Indian team skipper Virat Kohli felt that winning the World Test Championship (WTC) final against New Zealand is not the ultimate goal for him as a captain. Along with the head coach Ravi Shastri he spoke to the media before India's men's team embark on a four-month-long tour, which begins with the WTC final from June 18-22, followed by a five-match Test series against England from August 4 to September 14.
Kohli, who led India to their first series victory in Australia in 2018-19, said the WTC final is not the final frontier as the team's desire to win remains constant.
"Don't think this is the final frontier or anything. We have worked hard to reach here. For us, it's about keeping those standards hard. It's like football, if you win one Champions League, you don't stop, you just want to keep winning,".
"This holds a lot of value. All of us take a lot of pride in playing Test cricket. This is like an accumulation of hard work for all of us. Just very happy to play in the finals," Kohli added.
"In terms of magnitude, I think this is one of the biggest ever games, if not the biggest ever. It's the toughest form of cricket. It has happened over two years where teams have played each other and earned their stripes," head coach Ravi Shastri said.
Shastri also suggested that a best-of-three final would be a great addition to the future editions of the WTC.
"I think in the longer run of things, a best of three final would be great as a culmination of playing for two years," he said.
Shastri on a parallel series in Sri Lanka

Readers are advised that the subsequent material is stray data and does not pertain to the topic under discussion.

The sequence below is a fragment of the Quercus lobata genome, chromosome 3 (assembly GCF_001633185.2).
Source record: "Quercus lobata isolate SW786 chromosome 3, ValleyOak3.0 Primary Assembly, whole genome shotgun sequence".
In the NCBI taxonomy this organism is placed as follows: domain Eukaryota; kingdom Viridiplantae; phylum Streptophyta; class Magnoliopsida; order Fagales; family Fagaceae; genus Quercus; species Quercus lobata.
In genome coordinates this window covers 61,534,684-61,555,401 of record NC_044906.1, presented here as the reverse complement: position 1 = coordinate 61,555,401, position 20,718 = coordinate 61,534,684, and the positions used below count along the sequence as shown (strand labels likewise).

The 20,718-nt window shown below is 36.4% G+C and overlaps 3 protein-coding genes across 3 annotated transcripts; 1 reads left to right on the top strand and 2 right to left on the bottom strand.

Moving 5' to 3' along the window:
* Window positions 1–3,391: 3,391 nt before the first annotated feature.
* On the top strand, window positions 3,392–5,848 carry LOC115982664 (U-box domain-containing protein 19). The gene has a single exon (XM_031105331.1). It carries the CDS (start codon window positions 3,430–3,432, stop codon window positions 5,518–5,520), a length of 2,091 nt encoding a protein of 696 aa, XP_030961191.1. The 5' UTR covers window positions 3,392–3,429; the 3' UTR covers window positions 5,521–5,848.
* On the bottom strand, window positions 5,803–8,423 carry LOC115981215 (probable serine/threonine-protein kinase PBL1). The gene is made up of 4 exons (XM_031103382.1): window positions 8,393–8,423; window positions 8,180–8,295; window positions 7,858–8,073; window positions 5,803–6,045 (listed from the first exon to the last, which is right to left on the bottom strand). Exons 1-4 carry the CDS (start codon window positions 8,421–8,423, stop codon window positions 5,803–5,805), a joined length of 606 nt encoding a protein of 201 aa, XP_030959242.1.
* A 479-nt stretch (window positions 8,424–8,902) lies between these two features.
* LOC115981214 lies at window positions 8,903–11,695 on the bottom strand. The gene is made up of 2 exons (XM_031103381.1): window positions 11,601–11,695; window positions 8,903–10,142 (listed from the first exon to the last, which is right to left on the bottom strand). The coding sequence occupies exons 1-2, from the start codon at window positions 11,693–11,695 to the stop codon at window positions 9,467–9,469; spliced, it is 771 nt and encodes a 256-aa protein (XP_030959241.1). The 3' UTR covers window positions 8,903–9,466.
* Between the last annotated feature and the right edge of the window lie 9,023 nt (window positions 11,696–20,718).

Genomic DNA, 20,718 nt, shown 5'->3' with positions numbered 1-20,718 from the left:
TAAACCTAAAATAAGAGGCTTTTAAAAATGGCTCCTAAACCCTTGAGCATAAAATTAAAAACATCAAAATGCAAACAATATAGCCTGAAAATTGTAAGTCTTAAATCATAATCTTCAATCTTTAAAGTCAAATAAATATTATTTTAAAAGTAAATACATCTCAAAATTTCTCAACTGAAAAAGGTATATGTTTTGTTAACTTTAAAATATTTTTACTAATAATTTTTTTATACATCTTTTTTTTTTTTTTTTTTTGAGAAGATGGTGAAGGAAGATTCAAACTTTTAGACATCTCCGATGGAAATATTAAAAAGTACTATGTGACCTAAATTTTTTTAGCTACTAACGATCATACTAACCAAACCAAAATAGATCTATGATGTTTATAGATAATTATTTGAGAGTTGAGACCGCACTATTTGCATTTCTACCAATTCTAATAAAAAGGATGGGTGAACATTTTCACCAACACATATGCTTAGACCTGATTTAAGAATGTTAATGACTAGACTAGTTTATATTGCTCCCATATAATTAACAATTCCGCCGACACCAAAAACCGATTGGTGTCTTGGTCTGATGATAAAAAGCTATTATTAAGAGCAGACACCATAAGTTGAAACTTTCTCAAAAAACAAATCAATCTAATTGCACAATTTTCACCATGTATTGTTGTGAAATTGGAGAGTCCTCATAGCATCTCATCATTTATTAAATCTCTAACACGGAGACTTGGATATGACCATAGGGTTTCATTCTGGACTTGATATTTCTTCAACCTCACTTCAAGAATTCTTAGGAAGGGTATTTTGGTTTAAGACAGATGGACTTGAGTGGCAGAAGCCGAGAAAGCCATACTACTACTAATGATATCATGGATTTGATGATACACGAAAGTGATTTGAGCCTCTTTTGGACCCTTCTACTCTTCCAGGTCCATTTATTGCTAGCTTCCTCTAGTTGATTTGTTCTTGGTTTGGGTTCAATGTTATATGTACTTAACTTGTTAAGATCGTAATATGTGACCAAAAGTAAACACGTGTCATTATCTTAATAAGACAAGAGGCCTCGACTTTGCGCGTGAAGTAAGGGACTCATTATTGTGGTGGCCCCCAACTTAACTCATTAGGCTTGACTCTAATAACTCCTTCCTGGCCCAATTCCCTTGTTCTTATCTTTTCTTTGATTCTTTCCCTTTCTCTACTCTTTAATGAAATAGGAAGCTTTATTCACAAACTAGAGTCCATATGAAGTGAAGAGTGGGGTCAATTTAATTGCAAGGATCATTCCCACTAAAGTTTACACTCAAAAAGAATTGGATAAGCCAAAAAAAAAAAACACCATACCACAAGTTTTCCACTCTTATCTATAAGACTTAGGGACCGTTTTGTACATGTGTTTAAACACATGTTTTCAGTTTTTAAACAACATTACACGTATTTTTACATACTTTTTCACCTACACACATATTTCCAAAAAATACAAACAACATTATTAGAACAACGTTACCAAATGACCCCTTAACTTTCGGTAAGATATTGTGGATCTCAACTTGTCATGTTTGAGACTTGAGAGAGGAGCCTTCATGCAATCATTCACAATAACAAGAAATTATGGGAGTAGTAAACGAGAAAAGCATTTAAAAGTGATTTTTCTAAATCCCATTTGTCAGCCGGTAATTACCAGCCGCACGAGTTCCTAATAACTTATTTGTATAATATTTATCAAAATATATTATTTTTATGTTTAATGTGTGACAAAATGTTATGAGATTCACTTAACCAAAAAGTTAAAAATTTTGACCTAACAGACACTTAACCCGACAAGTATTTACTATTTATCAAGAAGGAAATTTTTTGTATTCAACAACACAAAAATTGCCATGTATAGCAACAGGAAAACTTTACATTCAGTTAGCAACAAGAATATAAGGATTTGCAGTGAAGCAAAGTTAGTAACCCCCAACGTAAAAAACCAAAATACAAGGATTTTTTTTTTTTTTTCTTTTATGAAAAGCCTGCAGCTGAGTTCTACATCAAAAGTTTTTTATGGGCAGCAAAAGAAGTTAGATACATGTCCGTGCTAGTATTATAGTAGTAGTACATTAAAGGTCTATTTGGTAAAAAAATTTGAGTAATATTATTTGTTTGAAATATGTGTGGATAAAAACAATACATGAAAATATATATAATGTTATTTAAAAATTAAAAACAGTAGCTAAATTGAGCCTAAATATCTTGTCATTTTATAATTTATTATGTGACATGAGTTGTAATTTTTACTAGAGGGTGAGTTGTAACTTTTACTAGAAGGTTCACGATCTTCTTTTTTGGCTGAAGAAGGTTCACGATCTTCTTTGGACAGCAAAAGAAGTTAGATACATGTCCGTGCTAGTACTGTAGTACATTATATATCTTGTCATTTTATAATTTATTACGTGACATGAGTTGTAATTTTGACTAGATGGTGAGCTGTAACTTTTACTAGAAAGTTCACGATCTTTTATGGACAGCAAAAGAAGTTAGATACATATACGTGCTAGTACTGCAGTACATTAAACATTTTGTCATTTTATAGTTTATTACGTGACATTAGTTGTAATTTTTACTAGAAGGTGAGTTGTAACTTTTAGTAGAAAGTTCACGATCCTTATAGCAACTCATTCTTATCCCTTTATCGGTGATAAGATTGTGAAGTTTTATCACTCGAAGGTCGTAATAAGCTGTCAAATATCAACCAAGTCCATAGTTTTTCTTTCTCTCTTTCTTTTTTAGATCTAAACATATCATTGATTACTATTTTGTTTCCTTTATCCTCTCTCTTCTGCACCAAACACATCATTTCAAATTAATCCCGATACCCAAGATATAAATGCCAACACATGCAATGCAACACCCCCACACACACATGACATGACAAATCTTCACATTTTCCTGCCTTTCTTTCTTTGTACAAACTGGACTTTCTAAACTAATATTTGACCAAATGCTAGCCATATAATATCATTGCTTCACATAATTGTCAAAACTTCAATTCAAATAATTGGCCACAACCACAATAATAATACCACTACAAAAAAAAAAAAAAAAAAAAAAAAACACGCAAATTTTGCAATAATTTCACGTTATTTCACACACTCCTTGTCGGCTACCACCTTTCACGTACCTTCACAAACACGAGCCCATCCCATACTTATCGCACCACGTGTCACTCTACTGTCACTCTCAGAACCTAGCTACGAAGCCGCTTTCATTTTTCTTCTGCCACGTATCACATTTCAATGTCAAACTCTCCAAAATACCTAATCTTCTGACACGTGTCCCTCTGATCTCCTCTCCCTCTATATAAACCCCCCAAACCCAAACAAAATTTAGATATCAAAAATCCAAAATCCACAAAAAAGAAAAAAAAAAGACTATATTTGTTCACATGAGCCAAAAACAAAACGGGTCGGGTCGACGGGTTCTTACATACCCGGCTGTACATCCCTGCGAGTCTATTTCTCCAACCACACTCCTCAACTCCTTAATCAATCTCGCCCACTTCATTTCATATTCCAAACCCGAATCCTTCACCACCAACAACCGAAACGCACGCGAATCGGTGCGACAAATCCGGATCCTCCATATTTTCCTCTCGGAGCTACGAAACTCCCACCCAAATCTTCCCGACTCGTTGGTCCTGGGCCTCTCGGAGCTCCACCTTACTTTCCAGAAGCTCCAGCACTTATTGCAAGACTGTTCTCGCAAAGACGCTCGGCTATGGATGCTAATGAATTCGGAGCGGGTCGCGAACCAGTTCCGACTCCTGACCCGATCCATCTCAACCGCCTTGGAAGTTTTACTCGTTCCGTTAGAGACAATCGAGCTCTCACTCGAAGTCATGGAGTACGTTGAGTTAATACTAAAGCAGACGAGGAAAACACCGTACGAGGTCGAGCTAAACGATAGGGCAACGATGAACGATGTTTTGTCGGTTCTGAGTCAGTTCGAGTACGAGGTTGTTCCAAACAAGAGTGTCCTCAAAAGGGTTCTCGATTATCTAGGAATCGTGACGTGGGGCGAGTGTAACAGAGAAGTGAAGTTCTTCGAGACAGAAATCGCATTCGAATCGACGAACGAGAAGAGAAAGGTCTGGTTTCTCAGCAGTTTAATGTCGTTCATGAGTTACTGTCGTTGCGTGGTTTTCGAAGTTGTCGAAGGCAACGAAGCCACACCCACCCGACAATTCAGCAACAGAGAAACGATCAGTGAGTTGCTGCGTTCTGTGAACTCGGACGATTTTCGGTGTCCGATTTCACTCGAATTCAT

While Kohli's men will be busy with their preparations for England Tests, a second Indian team coached by Rahul Dravid is set to tour Sri Lanka in July for three ODIs and three T20s. Indian head coach Ravi Shastri felt that the presence of a second team could become a norm to increase the popularity of the sport.
“At the moment it is happening because of the current situation with restrictions in travel. But you never know, in the future if you want to expand the game, especially in the shorter formats of the game then it could be the way forward. Why not?” Shastri said. “If you want to spread the T20 game then that could be the way ahead. If you are thinking about Olympics in 4 or 8 years’ time then you need more countries to play the game,” he added.
Kohli on mental health
Kohli also stressed on the importance of mental health among players as living in bio-bubble environment can be taxing.
"With the current structure and the kind of structure we're competing inside, to be very honest for a long period of time it's very difficult for the players to stay motivated and find the right kind of mental space, you know, just confined in one area and just doing the stuff day in and day out and dealing with high-pressure situations," he said.
The 32-year old also said that the team management has left the option open for players to take a break from the sport due to mental health reasons.
"I think there has to always be that channel open, which the management has left it open, for the players to approach them and tell them 'look I'm not feeling right in the head and I just need a little break and I just want to disconnect from the game' I think that's going to be a huge factor and I'm sure Ravi bhai and the management feel the same," he said.
Kohli also felt that the gap of nearly five weeks between the WTC final and the first Test against England is a great opportunity for the team to relax.
"Well I feel like after you are done with the WTC, I think it's a great opportunity to refresh, restructure. Hopefully, if things are ok, out in England we would have finished our quarantine periods and just for the guys to be normal for a few days, disconnect again," he said.